On 21 December 2015, SpaceX proved that landing a rocket vertically under propulsive power was not just theoretically possible but indeed practical when the Falcon 9 core stage, in what looked like an effortless touchdown at Landing Zone 1 (LZ-1), landed upright at the Cape Canaveral Air Force Station after lofting the ORBCOMM 2 mission to orbit.
Just over three months later, on a mission that could have made it back for a landing at LZ-1, SpaceX opted instead to send the core stage launching the CRS-8 mission to the International Space Station to the ASDS barge in the Atlantic instead.
The choice paid off as the Falcon 9 – core #1021 – landed near dead center on Of Course I Still Love You to a live web and television audience.
After that, core after core began hitting their marks on the ASDS and at LZ-1.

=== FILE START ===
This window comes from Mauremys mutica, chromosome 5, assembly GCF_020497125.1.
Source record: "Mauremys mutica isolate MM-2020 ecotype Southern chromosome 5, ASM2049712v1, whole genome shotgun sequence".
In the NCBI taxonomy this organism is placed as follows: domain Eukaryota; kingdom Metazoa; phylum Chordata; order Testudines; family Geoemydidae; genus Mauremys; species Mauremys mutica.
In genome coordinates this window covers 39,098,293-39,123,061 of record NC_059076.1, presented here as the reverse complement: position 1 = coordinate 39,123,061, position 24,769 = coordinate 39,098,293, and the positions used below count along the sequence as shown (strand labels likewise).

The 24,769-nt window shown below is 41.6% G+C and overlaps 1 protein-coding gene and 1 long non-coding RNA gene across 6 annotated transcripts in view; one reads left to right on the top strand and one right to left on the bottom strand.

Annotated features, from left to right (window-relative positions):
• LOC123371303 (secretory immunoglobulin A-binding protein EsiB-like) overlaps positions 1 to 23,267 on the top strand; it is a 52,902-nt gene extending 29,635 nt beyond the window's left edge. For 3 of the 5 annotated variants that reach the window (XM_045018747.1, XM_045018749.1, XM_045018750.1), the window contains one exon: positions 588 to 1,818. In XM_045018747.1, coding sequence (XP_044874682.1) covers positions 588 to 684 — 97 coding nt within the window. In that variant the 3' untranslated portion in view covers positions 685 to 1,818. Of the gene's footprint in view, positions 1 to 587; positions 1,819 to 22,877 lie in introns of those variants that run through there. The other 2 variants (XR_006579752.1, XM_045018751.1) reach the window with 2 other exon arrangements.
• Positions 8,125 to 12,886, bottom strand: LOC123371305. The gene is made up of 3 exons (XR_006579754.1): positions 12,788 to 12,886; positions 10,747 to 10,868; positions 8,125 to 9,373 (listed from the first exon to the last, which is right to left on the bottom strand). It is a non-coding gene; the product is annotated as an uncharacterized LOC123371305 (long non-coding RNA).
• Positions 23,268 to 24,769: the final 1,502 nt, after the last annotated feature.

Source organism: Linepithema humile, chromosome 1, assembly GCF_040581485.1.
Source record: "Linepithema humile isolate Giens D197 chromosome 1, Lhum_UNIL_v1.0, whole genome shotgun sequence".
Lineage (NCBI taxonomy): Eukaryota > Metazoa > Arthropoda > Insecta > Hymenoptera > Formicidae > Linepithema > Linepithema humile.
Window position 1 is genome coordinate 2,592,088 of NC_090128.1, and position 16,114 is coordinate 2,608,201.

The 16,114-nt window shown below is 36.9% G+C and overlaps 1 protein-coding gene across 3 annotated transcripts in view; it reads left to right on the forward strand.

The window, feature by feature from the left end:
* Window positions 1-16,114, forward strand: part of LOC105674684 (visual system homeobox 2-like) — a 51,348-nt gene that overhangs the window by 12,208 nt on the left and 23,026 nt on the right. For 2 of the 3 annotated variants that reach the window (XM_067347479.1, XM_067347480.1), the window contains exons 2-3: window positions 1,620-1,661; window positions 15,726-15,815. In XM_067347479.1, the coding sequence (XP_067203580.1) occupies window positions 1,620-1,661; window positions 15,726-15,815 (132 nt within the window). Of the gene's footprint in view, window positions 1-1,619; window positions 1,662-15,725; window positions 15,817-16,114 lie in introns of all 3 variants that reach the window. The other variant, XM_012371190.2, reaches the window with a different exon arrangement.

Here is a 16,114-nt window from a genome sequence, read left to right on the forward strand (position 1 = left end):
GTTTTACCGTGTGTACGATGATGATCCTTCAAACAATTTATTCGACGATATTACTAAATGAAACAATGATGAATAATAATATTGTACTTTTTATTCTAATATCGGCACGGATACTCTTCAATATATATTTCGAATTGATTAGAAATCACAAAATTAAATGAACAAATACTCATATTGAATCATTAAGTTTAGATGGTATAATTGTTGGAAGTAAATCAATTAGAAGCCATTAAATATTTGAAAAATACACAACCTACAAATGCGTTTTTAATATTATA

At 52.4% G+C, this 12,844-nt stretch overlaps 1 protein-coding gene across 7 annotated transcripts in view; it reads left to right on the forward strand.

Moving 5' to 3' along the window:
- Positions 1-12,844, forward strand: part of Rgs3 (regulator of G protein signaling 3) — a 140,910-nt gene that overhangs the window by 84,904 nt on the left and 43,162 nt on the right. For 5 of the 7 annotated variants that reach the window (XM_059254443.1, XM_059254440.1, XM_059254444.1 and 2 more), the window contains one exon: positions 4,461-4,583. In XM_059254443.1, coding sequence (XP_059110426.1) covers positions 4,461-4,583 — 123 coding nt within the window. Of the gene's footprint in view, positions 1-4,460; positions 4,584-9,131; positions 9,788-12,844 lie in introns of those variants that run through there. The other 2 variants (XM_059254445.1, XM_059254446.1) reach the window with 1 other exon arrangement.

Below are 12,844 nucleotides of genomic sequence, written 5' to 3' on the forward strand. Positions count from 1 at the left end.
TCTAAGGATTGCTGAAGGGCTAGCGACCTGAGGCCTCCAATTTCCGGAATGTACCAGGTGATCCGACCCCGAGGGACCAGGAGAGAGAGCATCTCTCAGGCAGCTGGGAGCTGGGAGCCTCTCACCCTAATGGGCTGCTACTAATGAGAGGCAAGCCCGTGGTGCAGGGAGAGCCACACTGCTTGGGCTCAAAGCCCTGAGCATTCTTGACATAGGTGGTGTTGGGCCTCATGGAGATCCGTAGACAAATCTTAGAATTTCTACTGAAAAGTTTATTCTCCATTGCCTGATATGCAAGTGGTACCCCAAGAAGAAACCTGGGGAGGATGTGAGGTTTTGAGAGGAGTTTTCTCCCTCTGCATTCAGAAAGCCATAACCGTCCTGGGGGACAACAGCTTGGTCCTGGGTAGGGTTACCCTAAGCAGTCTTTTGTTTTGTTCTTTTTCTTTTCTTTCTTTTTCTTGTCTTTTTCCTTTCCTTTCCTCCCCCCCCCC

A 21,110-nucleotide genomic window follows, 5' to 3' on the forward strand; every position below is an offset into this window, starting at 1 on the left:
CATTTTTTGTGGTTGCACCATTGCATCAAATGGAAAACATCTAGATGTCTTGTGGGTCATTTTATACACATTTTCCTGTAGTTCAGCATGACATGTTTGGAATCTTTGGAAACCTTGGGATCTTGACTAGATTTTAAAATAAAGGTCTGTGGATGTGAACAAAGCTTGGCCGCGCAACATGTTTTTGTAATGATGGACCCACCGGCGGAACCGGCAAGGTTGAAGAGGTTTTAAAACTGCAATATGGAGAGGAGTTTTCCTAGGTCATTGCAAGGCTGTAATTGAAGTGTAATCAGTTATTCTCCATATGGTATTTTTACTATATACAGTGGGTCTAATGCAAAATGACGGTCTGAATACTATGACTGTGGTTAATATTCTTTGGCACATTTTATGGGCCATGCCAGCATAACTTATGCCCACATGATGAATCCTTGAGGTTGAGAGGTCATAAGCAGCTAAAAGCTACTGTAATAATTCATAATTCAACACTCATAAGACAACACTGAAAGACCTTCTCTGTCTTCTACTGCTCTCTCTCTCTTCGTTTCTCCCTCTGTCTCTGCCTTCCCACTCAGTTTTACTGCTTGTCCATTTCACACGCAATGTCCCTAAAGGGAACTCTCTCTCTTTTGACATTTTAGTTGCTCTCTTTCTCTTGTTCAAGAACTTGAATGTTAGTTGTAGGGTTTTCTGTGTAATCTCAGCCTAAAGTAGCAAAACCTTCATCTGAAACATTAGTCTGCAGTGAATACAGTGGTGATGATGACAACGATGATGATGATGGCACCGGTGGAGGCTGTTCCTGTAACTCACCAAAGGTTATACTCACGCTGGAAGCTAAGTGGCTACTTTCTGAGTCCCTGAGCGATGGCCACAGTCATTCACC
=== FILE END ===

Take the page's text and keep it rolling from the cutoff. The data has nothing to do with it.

Underlying a seeming look of ease, though, was an incredible engineering and technical accomplishment repeated time after time – each landing event honing the process from lessons learned via flight telemetry.
Attention then quickly turned to which core would be the first one to refly, which customer would be the first to opt for this new offering from SpaceX, and when the first reflight would occur.
Originally, core #1021 from CRS-8 was intended to be a test article to give SpaceX valuable information on how cores perform in subsequent full-scale, full-duration hot fire tests at McGregor, Texas.